MCLEAN, Va., April 7, 2017 /PRNewswire-USNewswire/ -- Hurricanes, wildfires, tsunamis and other disasters cannot be stopped, but countries can plan for them — something some areas of the world seem to do better than others, according to a new study published in the journal Risk Analysis.
Oceania, which includes Australia and surrounding Pacific islands, was deemed to be the most resilient region of the world, meaning it would likely suffer fewer losses during a disaster than other areas. The study also revealed that Asia is the least resilient. Understanding resilience — and how to improve it — can help governments better prepare for disasters and reduce risks to human life.
"Resilience is the ability to prevent loss caused by disasters," according to Hong Huang, corresponding author and professor at the Institute of Public Safety Research at Tsinghua University in Beijing. "High resilience is like an umbrella that can protect against not only single and normal disasters, but also against miscellaneous and unconventional emergencies."
In the study, "Resilience Analysis of Countries Under Disaster Based on Multi-Source Data," 38 factors that affect a country's resilience were derived from national and international databases including the U.S. Census, the United Nations and the World Health Organization. The researchers used these databases to grade the resilience of each country and continent and develop a comprehensive index that includes indicators such as the number of disasters and their death tolls, as well as an area's population, infrastructure, economy and educational system.
The researchers also analyzed 100 years of historical data from more than 20,000 disasters and accidents to develop a resilience score for each country. They researchers also ranked each country based on the danger it faces from disasters and the degree to which its resilience to disaster has improved over time.
Extreme heat, tsunami and drought ranked as the most severe types of disasters, causing about 5,000 deaths in countries with a population density of at least 100 people per square kilometer. According to the data, Estonia, Libya, Sudan, Russia and Myanmar had the lowest resilience scores. The latter three countries cover large areas and therefore have difficulty implementing comprehensive resilience plans encompassing the entire region. In general, African countries have low resilience because of poor infrastructure, bad economies, and lower education levels.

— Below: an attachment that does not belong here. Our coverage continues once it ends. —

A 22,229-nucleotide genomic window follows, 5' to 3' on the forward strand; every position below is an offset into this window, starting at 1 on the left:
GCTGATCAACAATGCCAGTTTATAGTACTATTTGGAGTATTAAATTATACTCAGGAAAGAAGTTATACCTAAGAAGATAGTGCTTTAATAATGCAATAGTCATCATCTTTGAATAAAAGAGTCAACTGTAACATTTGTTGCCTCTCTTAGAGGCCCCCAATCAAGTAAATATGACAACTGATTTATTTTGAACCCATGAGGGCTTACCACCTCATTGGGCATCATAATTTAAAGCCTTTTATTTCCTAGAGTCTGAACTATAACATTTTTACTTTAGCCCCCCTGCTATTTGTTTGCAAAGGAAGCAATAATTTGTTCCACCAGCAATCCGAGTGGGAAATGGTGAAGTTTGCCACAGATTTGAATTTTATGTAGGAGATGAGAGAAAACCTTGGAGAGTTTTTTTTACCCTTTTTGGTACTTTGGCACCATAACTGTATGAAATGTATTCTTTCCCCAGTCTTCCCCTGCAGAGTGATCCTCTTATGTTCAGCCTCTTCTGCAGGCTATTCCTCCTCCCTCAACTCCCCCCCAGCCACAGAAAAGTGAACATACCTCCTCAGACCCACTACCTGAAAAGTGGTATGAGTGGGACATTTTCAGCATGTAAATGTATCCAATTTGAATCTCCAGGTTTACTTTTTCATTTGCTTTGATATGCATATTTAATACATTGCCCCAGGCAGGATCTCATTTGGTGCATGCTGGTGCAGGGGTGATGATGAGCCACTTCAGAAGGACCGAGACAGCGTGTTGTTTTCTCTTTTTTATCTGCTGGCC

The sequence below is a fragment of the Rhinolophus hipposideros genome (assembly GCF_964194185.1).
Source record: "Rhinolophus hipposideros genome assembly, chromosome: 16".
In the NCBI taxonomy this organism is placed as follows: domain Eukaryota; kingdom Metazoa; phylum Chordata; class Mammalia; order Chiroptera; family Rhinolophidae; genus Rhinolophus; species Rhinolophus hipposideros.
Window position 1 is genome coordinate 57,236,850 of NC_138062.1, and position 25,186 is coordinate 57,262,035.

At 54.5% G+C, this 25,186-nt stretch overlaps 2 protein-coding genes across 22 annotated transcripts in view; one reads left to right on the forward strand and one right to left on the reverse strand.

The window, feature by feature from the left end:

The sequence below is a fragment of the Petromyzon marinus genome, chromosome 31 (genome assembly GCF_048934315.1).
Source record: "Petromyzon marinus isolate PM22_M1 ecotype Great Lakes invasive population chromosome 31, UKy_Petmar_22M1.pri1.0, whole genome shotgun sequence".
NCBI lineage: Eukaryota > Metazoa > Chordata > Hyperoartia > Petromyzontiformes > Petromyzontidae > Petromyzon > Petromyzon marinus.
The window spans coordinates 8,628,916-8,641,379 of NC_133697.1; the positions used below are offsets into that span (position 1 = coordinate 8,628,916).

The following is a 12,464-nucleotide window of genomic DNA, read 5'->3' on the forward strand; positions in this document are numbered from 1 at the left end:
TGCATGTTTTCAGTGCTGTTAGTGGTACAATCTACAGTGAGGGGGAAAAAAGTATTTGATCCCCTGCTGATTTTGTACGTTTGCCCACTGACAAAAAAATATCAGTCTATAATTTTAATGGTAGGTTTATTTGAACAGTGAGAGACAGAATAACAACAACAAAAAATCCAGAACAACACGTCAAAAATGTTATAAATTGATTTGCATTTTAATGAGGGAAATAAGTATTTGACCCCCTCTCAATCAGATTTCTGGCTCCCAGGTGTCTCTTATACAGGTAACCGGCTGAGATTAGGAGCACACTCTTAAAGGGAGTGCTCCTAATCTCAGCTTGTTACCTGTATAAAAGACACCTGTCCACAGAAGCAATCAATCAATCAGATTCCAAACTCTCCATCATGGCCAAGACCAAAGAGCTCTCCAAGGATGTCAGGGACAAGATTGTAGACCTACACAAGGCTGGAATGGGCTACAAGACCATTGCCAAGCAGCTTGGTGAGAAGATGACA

The researchers found it was easier for smaller nations to be more resilient than larger nations. Some of the most resilient nations included Barbados, Marshall Islands, Singapore, Cayman Islands, and Antigua and Barbuda.
Many countries have become more resilient to the threats posed by disasters over the last 50 years, particularly developing nations. Having a higher population density and GDP positively affected countries' resilience scores. Other factors that play critical roles in improving a nation's resilience include its ratio of insurance consumption to GDP and how many hospital beds it has per 1,000 people. Countries should consider these factors first when looking to increase resilience, the researchers said.
Becoming more resilient to disaster also varies by country because the impact from a certain type of disaster and countries' infrastructures and economies vary. "Different cities and countries have their own characteristics," Nan Zhang, assistant professor at Tsinghua University and lead author said. "Developing an index system is a very useful way not only to uncover the vulnerable areas, but also to discover the sensitive influencing factors that can improve resilience."
More areas are also looking to make changes that improve their resilience, according to the researchers. For example, New York is working to become more resilient to flooding by improving flood insurance, building codes and flood zoning. Tokyo is using operational meteorological networks and advanced instruments to build infrastructure that is better equipped to withstand extreme weather conditions.
The researchers recommended that future studies should focus on determining the resilience of each country as it relates to each type of disaster.
Researchers from Tsinghua University conducted the study with support from the National Natural Science Foundation of China (Grant No. 71473146) and the Ministry of Science and Technology of the People's Republic of China (Grant No. 2015BAK12B01 and 2016YFC0802501).
Risk Analysis: An International Journal is published by the nonprofit Society for Risk Analysis (SRA), an interdisciplinary, scholarly, international society that provides an open forum for all who are interested in risk analysis, a critical function in complex modern societies. Risk analysis includes risk assessment, risk characterization, risk communication, risk management, and risk policy affecting individuals, public- and private-sector organizations, and societies at a local, regional, national, or global level. To learn more, visit www.sra.org.
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SOURCE Society for Risk Analysis